47 MPH / The Best Directorial Debuts of the ’90s

With Variety Chief Film Critic Owen Gleiberman

Continuing our ongoing assessment of the most most defining cinematic offerings of the ’90s, 50 MPH pivots this week to the decade’s best directorial debuts. After all, despite Jan de Bont’s sterling cinematographer credentials coming into the gig, Speed was his first film as a director. How does his work stack up against that of the other exciting voices that burst onto the scene 30 years ago?

For this discussion, 50 MPH welcomes Variety Chief Film Critic Owen Gleiberman, who was writing for Entertainment Weekly during the ’90s and had the perfect perch from which to observe this earth-shattering era take shape. And he comes out swinging with love for a widely derided franchise whiff.

In a potentially controversial choice, Gleiberman springs for David Fincher’s debut, Alien³.

“I think I’m right about Alien³ and the whole world is wrong,” Gleiberman says of director David Fincher’s 1992 debut. “I thought David Fincher made a remarkable choice. He went back to the mood to the first film, and I think it is suffused with this real horror and kind of shivery dread, but it’s less of a kind of propulsive horror ride than either of the first two. It is a real art film: slow, brooding, quiet. I’ve been surprised over the years that there hasn’t been a movement to kind of resurrect it and say, ‘Oh, this was unfairly maligned,’ because I think the whole reason it was maligned is that it performed disappointingly at the box office. I thought the media sort of echoed that line, rather than what I thought they should have done, which is just accept that someone had made an incredibly adventurous, rather than commercial, horror film.”

Unlike some of 50 MPH‘s other listicle episodes, Gleiberman and host Kris Tapley‘s two lists share many entries. Five, in fact, meaning you might as well look at this discussion as a definitive assessment of the topic at hand! One such point of agreement is the Hughes brothers’ stunning 1993 debut Menace II Society.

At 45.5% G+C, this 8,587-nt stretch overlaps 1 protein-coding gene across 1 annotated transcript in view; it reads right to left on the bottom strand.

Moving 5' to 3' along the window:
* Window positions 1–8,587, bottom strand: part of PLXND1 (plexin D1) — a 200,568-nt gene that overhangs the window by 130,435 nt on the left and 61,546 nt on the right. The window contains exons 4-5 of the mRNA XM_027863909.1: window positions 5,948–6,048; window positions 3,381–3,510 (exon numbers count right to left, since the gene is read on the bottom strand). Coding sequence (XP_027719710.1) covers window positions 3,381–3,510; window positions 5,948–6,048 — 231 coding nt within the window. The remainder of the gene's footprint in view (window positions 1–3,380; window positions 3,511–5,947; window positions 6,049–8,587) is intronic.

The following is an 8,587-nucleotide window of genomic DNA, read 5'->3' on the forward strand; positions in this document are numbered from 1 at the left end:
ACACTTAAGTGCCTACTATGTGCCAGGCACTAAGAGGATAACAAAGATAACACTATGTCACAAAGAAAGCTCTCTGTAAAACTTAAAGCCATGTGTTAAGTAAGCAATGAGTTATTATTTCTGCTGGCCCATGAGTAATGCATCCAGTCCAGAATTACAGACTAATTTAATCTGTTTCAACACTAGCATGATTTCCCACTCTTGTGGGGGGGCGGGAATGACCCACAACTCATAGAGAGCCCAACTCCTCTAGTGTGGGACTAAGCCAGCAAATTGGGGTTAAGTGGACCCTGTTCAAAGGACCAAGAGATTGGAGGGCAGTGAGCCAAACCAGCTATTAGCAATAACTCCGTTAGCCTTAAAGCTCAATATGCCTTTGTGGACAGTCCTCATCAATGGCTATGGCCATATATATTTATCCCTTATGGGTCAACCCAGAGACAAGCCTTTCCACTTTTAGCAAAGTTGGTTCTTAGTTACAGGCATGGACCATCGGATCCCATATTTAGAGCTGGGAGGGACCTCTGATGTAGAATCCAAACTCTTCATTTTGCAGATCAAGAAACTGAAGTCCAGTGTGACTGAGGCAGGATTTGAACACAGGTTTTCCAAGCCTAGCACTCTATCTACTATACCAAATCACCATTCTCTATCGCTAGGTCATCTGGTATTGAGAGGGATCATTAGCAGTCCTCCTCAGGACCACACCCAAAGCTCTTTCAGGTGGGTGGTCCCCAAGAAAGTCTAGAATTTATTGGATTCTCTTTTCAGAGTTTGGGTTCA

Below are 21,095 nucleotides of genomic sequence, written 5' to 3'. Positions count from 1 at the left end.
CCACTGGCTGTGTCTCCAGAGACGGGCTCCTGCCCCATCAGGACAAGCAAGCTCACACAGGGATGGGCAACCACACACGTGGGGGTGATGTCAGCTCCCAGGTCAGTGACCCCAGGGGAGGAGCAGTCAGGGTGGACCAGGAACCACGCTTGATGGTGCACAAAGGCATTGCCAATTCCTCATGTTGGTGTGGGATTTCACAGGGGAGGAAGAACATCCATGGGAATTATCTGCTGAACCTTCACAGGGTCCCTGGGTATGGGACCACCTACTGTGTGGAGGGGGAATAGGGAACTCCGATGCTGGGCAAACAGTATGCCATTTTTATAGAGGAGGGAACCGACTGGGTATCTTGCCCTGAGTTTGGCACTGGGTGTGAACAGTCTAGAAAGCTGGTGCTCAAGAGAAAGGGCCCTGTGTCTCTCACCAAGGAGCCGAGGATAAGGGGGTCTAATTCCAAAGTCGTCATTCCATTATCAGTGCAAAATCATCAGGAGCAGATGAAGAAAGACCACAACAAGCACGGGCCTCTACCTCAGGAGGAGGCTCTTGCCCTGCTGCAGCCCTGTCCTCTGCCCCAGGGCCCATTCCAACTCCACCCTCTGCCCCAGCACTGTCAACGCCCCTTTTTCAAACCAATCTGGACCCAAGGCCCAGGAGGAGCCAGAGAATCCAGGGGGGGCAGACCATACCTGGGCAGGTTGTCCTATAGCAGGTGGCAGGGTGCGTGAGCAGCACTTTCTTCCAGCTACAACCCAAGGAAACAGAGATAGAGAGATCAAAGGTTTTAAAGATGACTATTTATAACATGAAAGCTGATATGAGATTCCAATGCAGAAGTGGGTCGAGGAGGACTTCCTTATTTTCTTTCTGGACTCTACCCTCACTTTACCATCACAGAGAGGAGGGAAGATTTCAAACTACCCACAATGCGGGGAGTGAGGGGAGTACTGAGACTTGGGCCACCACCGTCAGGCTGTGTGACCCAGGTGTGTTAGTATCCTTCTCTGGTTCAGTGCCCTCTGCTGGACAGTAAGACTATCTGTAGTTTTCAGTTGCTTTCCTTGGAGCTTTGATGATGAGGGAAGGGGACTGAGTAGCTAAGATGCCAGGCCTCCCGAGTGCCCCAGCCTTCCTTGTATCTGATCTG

Menace II Society [is] so unapologetic and willing to give you these sort of irredeemable characters to tell its story through that lens,” Tapley says. “It’s not a lens of ‘these characters are justified.’ It’s a lens of ‘these characters are people and this is the world we come from,’ and, to do that at 21 [years old], it’s just so fierce and unflinching. You know what’s great about it, too? There’s nothing about it that feels influenced. I can’t see another filmmaker’s aesthetic in there. It feels like their aesthetic.”

Menace II Society
The Hughes brothers’ Menace II Society, one of the most unflinching debuts of the ’90s

Sticking with Tapley, and one movie Gleiberman regrets he lacked the space to include, the Wachowskis’ stylish and sexy 1996 thriller Bound makes an appearance.

“There’s something economical and taut that feels like such a rarity today when I look at this movie,” Tapley says. “It’s so cool to see all the style that they’re going to apply to The Matrix, applied to something this boiled-down, because all of their kind of shots are in there. The sex of it all is sort of a Trojan horse. That gets you in there and then you get to see this banger of a movie. And you really just never know what’s going to happen next. You’re just on the edge of your seat the whole time.”

But let’s finally come to it: Does Speed figure into the discussion? Prominently, in fact.

“It is a work of art,” Gleiberman says of de Bont’s action masterwork. “I think our culture is drowning in overwrought, unreal action that has just played with people’s heads, played with people’s minds, and to me, the antidote to that, the greatest action films ever made, are films where I believe on a moment-to-moment level in the reality I’m watching. That, to me, is what a great action film is. That’s what almost no action films are like. But that’s what Speed has. To me, that stands the movie in such contrast to all of action cinema, and that’s what I absolutely cherish about it.”

All of that and tons more on this week’s episode of 50 MPH!

Kris Tapley’s List:

  1. Gattaca (Andrew Niccol, 1997)
  2. Being John Malkovich (Spike Jonze, 1999)
  3. Toy Story (John Lasseter, 1995)
  4. Speed (Jan de Bont, 1994)
  5. Dances with Wolves (Kevin Costner, 1990)
  6. Reservoir Dogs (Quentin Tarantino, 1992)
  7. The Shawshank Redemption (Frank Darabont, 1994)
  8. Menace II Society (The Hughes Brothers, 1993)
  9. Bound (The Wachowskis, 1996)
  10. Daughters of the Dust (Julie Dash, 1991)

Owen Gleiberman’s List:

  1. Reservoir Dogs (Quentin Tarantino, 1992)
  2. Toy Story (John Lasseter, 1995)
  3. Slacker (Richard Linklater, 1991)
  4. Being John Malkovich (Spike Jonze, 1999)
  5. I Shot Andy Warhol (Mary Harron, 1996)
  6. Speed (Jan de Bont, 1994)
  7. Buffalo ’66 (Vincent Gallo, 1997)
  8. Menace II Society (The Hughes Brothers, 1993)
  9. Alien³ (David Fincher, 1992)
  10. Clerks (Kevin Smith, 1994)


Kris Tapley Your Host:

Kris has covered the entertainment industry for nearly two decades, with bylines at Variety, The New York Times, Empire and Vanity Fair. He now works as a writer and consultant in Los Angeles, where he lives with his loving wife, lively son and lazy cat. He likes Speed.